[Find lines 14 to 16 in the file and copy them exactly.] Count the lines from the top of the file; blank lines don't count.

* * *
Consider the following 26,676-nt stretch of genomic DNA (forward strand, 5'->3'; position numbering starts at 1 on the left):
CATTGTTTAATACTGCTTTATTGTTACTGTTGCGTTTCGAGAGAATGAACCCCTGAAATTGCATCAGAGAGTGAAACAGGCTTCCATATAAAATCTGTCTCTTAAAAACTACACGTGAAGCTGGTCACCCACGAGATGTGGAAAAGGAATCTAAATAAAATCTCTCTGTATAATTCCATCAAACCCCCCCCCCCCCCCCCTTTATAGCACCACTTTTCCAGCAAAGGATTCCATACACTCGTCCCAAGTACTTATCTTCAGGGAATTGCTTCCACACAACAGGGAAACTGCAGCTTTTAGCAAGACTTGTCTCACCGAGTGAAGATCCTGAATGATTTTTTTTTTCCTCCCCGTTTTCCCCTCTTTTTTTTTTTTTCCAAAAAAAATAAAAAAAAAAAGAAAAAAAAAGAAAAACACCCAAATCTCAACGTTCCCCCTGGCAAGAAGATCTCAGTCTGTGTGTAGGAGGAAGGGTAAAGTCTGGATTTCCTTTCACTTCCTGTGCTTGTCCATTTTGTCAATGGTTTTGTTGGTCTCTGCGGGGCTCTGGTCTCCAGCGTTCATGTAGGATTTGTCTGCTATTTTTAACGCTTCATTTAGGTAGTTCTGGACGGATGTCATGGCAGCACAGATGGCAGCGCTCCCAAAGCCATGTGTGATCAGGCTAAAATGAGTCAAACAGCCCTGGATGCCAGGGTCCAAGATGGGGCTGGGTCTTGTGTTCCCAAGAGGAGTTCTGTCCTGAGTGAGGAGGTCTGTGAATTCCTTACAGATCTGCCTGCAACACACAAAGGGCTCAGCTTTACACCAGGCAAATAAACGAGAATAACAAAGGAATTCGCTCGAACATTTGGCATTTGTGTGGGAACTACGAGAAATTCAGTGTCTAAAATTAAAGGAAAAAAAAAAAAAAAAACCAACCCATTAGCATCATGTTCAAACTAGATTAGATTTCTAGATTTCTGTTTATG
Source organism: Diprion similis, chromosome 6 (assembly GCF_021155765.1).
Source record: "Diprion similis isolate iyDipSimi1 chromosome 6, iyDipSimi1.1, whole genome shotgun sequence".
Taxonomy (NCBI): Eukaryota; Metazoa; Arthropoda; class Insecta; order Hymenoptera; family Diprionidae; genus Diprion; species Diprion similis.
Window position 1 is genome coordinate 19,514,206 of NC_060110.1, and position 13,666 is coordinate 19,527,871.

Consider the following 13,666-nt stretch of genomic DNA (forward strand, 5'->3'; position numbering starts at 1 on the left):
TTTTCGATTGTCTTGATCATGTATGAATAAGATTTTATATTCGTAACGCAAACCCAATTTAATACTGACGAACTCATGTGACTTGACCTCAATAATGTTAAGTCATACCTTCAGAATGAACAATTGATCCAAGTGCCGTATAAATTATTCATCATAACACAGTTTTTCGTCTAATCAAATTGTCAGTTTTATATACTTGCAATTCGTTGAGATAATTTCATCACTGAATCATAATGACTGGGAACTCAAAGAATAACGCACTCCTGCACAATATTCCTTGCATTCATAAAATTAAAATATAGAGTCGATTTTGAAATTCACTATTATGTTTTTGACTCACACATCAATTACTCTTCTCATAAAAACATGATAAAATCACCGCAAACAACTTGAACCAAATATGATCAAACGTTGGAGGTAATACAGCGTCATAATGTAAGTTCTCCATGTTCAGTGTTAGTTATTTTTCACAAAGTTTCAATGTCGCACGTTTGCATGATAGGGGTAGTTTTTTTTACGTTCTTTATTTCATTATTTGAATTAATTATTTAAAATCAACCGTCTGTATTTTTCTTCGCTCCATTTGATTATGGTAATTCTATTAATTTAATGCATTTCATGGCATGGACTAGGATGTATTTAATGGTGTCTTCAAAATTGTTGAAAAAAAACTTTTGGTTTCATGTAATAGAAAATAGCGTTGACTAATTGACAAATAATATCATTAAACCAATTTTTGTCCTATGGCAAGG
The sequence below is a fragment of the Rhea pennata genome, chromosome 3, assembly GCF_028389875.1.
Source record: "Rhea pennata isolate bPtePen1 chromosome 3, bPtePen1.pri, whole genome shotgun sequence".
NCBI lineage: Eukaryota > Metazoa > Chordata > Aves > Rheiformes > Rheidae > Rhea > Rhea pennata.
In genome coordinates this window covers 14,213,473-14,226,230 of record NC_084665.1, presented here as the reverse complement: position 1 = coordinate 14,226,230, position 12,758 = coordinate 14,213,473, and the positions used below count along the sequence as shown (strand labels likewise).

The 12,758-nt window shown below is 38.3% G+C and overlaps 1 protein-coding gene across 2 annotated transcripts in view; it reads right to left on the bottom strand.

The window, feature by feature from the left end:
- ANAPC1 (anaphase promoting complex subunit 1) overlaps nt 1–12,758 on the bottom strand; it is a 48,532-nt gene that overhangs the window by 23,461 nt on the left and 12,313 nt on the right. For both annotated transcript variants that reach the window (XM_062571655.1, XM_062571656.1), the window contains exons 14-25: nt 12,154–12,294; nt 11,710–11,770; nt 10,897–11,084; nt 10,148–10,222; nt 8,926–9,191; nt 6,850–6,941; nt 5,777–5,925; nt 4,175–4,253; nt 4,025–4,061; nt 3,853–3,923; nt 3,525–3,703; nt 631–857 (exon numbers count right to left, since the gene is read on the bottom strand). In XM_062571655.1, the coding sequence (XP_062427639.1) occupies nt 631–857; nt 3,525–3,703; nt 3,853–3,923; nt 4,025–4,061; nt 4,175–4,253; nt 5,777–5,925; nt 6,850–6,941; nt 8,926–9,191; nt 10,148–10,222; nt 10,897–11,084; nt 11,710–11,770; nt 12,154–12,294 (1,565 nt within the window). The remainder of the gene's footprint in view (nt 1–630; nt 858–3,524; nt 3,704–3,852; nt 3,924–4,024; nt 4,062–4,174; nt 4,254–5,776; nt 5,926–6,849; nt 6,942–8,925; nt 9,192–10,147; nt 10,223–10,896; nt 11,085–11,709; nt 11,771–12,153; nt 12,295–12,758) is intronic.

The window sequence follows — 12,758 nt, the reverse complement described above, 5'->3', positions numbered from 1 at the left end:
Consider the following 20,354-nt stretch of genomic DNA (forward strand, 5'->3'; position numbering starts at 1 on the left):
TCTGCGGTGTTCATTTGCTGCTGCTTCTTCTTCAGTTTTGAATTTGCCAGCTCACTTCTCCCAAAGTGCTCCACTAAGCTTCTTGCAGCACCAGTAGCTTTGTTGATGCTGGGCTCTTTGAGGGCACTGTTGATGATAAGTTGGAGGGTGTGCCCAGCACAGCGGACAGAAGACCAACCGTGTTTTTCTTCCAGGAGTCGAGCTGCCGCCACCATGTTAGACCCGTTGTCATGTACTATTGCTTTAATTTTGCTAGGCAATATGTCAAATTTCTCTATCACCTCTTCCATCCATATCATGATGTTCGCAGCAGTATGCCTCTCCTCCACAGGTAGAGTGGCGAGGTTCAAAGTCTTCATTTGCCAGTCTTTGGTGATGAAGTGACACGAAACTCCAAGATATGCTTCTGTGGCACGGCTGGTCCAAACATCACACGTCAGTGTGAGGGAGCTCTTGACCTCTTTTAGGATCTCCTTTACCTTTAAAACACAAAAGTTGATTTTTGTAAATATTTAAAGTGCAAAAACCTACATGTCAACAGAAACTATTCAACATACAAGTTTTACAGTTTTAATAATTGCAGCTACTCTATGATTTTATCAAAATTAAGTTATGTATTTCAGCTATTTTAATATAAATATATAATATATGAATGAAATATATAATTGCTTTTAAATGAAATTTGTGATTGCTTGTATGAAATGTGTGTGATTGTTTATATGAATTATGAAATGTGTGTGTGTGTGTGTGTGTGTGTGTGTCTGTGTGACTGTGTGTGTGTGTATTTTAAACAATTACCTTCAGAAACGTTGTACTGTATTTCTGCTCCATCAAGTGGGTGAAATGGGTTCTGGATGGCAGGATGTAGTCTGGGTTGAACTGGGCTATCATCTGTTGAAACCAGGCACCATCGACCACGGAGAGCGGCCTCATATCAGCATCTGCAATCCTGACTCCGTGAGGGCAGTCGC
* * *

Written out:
The window, feature by feature from the left end:
- ANAPC1 (anaphase promoting complex subunit 1) overlaps nt 1–12,758 on the bottom strand; it is a 48,532-nt gene that overhangs the window by 23,461 nt on the left and 12,313 nt on the right. For both annotated transcript variants that reach the window (XM_062571655.1, XM_062571656.1), the window contains exons 14-25: nt 12,154–12,294; nt 11,710–11,770; nt 10,897–11,084; nt 10,148–10,222; nt 8,926–9,191; nt 6,850–6,941; nt 5,777–5,925; nt 4,175–4,253; nt 4,025–4,061; nt 3,853–3,923; nt 3,525–3,703; nt 631–857 (exon numbers count right to left, since the gene is read on the bottom strand). In XM_062571655.1, the coding sequence (XP_062427639.1) occupies nt 631–857; nt 3,525–3,703; nt 3,853–3,923; nt 4,025–4,061; nt 4,175–4,253; nt 5,777–5,925; nt 6,850–6,941; nt 8,926–9,191; nt 10,148–10,222; nt 10,897–11,084; nt 11,710–11,770; nt 12,154–12,294 (1,565 nt within the window). The remainder of the gene's footprint in view (nt 1–630; nt 858–3,524; nt 3,704–3,852; nt 3,924–4,024; nt 4,062–4,174; nt 4,254–5,776; nt 5,926–6,849; nt 6,942–8,925; nt 9,192–10,147; nt 10,223–10,896; nt 11,085–11,709; nt 11,771–12,153; nt 12,295–12,758) is intronic.

The window sequence follows — 12,758 nt, the reverse complement described above, 5'->3', positions numbered from 1 at the left end: